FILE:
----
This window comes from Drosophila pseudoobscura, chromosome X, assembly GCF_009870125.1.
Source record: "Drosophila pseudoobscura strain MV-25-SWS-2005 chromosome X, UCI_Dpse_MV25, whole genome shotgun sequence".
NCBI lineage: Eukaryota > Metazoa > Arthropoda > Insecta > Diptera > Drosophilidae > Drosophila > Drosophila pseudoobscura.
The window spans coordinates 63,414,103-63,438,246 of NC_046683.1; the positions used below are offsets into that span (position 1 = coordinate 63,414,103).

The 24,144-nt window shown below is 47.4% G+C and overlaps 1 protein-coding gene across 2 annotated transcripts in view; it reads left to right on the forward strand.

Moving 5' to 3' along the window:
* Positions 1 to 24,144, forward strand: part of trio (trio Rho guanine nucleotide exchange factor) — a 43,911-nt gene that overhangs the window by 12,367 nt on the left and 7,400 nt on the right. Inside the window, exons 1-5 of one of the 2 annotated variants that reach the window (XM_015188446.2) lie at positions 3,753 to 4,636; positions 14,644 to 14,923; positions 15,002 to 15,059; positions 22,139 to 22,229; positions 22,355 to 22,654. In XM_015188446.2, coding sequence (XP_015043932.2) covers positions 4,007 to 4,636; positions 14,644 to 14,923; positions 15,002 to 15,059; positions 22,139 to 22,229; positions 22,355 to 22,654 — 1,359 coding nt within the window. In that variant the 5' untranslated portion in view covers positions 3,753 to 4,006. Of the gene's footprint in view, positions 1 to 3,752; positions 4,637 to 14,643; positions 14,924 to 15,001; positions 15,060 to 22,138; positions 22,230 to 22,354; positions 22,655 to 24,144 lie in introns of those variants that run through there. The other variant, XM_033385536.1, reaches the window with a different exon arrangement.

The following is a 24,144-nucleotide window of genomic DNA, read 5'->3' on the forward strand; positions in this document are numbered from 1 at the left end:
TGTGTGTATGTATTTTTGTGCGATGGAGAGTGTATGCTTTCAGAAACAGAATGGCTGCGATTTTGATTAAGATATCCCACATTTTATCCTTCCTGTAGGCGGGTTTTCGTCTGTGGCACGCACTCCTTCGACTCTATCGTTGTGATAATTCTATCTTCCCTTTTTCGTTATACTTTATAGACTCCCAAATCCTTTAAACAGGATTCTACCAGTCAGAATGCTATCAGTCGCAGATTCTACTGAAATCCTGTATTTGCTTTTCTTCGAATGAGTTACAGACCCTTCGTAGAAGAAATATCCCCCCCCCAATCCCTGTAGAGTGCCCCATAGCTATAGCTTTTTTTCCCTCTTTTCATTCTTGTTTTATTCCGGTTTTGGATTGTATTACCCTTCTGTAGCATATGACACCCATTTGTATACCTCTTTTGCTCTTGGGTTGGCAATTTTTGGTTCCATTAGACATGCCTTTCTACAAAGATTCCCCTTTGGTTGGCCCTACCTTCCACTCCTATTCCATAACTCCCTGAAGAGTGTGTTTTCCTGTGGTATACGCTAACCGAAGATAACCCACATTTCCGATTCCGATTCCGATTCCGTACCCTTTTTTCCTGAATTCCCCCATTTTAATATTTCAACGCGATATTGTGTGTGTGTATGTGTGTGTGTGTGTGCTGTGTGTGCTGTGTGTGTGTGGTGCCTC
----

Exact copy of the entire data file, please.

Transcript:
This window comes from Drosophila pseudoobscura, chromosome X, assembly GCF_009870125.1.
Source record: "Drosophila pseudoobscura strain MV-25-SWS-2005 chromosome X, UCI_Dpse_MV25, whole genome shotgun sequence".
NCBI lineage: Eukaryota > Metazoa > Arthropoda > Insecta > Diptera > Drosophilidae > Drosophila > Drosophila pseudoobscura.
The window spans coordinates 63,414,103-63,438,246 of NC_046683.1; the positions used below are offsets into that span (position 1 = coordinate 63,414,103).

The 24,144-nt window shown below is 47.4% G+C and overlaps 1 protein-coding gene across 2 annotated transcripts in view; it reads left to right on the forward strand.

Moving 5' to 3' along the window:
* Positions 1 to 24,144, forward strand: part of trio (trio Rho guanine nucleotide exchange factor) — a 43,911-nt gene that overhangs the window by 12,367 nt on the left and 7,400 nt on the right. Inside the window, exons 1-5 of one of the 2 annotated variants that reach the window (XM_015188446.2) lie at positions 3,753 to 4,636; positions 14,644 to 14,923; positions 15,002 to 15,059; positions 22,139 to 22,229; positions 22,355 to 22,654. In XM_015188446.2, coding sequence (XP_015043932.2) covers positions 4,007 to 4,636; positions 14,644 to 14,923; positions 15,002 to 15,059; positions 22,139 to 22,229; positions 22,355 to 22,654 — 1,359 coding nt within the window. In that variant the 5' untranslated portion in view covers positions 3,753 to 4,006. Of the gene's footprint in view, positions 1 to 3,752; positions 4,637 to 14,643; positions 14,924 to 15,001; positions 15,060 to 22,138; positions 22,230 to 22,354; positions 22,655 to 24,144 lie in introns of those variants that run through there. The other variant, XM_033385536.1, reaches the window with a different exon arrangement.

The following is a 24,144-nucleotide window of genomic DNA, read 5'->3' on the forward strand; positions in this document are numbered from 1 at the left end:
TGTGTGTATGTATTTTTGTGCGATGGAGAGTGTATGCTTTCAGAAACAGAATGGCTGCGATTTTGATTAAGATATCCCACATTTTATCCTTCCTGTAGGCGGGTTTTCGTCTGTGGCACGCACTCCTTCGACTCTATCGTTGTGATAATTCTATCTTCCCTTTTTCGTTATACTTTATAGACTCCCAAATCCTTTAAACAGGATTCTACCAGTCAGAATGCTATCAGTCGCAGATTCTACTGAAATCCTGTATTTGCTTTTCTTCGAATGAGTTACAGACCCTTCGTAGAAGAAATATCCCCCCCCCAATCCCTGTAGAGTGCCCCATAGCTATAGCTTTTTTTCCCTCTTTTCATTCTTGTTTTATTCCGGTTTTGGATTGTATTACCCTTCTGTAGCATATGACACCCATTTGTATACCTCTTTTGCTCTTGGGTTGGCAATTTTTGGTTCCATTAGACATGCCTTTCTACAAAGATTCCCCTTTGGTTGGCCCTACCTTCCACTCCTATTCCATAACTCCCTGAAGAGTGTGTTTTCCTGTGGTATACGCTAACCGAAGATAACCCACATTTCCGATTCCGATTCCGATTCCGTACCCTTTTTTCCTGAATTCCCCCATTTTAATATTTCAACGCGATATTGTGTGTGTGTATGTGTGTGTGTGTGTGCTGTGTGTGCTGTGTGTGTGTGGTGCCTC